Skip navigation

Rouvroy’s argument fits perhaps too neatly into a tropes of computers and machines as emotionless systems and humans as curious, questioning and thereby disruptive individuals.  As Heidi M. Ravven describes in The Self Beyond Itself the idea of human bodies as unique individuals with distinct and free wills is inaccurate (she approaches this from neuroscientific, psychological, and historical perspectives) and carefully culturally constructed (from Christianity through Descartes to Neoliberalism).  I therefore think that the Arendtian perspective that was brought up by Rouvroy is extremely useful in order to detail the ways in which a society dominated by data-driven decision making could both fail to provide a stable structure and allow for the emergence of totalitarian or similarly oppressive governments.  Arendt recognizes the role of the newborn as central to the functioning of a healthy society of people and as a threat to totalitarian regimes in her work The Origins of Totalitarianism.  The newborn for her embodies the potential for outside or outsider knowledge and perspective to enter the public space without precedent or anticipation.  With the newborn comes the potential for normative and normalizing ideologies to be ruptured.  Ravven similarly recognizes the outsider/dissident/whistleblower/newborn as a (perhaps the) central figure in a society.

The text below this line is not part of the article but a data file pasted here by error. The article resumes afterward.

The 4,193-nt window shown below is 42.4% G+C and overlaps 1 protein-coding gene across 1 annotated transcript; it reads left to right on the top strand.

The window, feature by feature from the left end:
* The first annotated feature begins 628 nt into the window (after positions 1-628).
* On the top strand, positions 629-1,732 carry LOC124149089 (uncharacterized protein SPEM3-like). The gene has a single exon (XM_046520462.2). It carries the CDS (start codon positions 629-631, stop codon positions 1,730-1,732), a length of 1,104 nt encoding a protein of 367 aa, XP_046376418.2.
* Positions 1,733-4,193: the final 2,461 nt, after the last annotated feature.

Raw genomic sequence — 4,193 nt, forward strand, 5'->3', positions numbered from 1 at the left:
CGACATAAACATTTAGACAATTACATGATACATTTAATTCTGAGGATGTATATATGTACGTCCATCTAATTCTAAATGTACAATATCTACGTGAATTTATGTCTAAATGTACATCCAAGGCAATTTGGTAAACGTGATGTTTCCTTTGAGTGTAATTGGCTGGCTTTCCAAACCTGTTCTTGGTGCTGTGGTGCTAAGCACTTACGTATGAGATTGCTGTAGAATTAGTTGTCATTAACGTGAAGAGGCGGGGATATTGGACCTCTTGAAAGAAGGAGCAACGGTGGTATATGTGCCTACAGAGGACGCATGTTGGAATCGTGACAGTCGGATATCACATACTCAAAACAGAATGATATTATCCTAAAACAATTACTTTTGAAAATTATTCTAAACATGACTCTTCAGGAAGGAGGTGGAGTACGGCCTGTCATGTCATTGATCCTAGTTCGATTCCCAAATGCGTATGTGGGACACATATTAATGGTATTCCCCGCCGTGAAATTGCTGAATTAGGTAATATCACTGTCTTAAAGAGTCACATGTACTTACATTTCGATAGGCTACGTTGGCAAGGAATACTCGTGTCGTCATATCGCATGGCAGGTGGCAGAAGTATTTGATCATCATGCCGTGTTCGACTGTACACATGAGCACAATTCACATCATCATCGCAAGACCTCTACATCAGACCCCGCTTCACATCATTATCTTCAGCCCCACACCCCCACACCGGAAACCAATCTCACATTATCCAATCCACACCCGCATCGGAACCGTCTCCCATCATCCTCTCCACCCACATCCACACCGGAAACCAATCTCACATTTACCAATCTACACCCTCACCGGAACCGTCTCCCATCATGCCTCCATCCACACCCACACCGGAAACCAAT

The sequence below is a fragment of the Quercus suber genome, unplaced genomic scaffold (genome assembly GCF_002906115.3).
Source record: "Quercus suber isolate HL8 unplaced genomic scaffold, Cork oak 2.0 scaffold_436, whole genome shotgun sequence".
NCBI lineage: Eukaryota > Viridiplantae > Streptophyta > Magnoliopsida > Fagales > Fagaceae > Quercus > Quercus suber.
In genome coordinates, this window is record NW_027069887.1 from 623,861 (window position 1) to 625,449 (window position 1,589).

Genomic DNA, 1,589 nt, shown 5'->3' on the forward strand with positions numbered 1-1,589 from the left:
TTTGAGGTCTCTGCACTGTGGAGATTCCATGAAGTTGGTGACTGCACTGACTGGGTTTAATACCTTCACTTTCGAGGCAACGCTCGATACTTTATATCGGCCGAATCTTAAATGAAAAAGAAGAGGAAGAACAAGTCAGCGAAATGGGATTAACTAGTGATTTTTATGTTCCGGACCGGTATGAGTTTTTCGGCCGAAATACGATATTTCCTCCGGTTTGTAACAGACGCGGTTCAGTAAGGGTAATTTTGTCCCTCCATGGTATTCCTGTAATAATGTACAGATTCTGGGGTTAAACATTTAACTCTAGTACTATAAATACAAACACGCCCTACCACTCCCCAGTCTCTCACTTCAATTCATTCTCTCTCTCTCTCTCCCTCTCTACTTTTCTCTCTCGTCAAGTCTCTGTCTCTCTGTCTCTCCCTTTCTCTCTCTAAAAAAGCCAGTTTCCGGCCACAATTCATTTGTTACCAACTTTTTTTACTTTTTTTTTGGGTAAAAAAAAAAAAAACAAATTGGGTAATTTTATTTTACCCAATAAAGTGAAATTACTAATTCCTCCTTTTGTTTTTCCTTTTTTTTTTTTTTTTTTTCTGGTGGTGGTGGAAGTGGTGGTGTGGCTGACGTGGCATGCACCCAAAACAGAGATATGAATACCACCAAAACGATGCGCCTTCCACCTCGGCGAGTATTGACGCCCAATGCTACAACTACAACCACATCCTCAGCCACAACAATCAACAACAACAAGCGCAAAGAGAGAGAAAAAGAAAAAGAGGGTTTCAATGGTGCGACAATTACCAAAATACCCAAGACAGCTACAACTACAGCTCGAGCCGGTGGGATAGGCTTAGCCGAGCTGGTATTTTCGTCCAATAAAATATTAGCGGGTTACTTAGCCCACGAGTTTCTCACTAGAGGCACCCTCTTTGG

The argument for the outsider is complicated by efforts to delineate “good” and “bad” dissidence.  The Tsarnaev brothers certainly functioned as outsiders but it would be very difficult to justify their behavior (although admittedly that is the whole point because I am within ideology).  Their particular example of a “Terrorist” threats is exactly what data-driven policing is advertised as preventing.  Snowden is an excellent example of what might appear to be a “good” dissident in that his actions were nonviolent and informative.  Unfortunately, his actions would have been prevented by data-driven policing if it had been possible.  That “if it had been” is important, however, and questioning to what extent technology actually can be complete and live up to its hype almost inevitably leads to the conclusion that it cannot.

One perspective that I would also like to bring up is Mayer-Schönberger and Cukier’s vaguely technophilic understanding of the ways in which big data has been helpful with regards to disease prevention.  I think that from within the protective confines of critical theory one can be easily detached from the very real ways in which humans are suffering from natural causes or catastrophes.  There seems to be – and there may be further – ways through which big data can aid humanitarian efforts.  Since the ideology of big data devalues humans, however, I think that a delicate balancing of needing to address the suffering of others and of restricting the use of big data is required.  The use of biodata for purposes other than humanitarian or health aid could perhaps constitutes an abuse of that data.

 

I imagine that someone else will also link this video but just in case : music video that is definitely worth critiquing on the grounds that putting big quotation marks around something in no way gives you a free pass but nonetheless mobilizes the discourses of big data in a pretty funny way.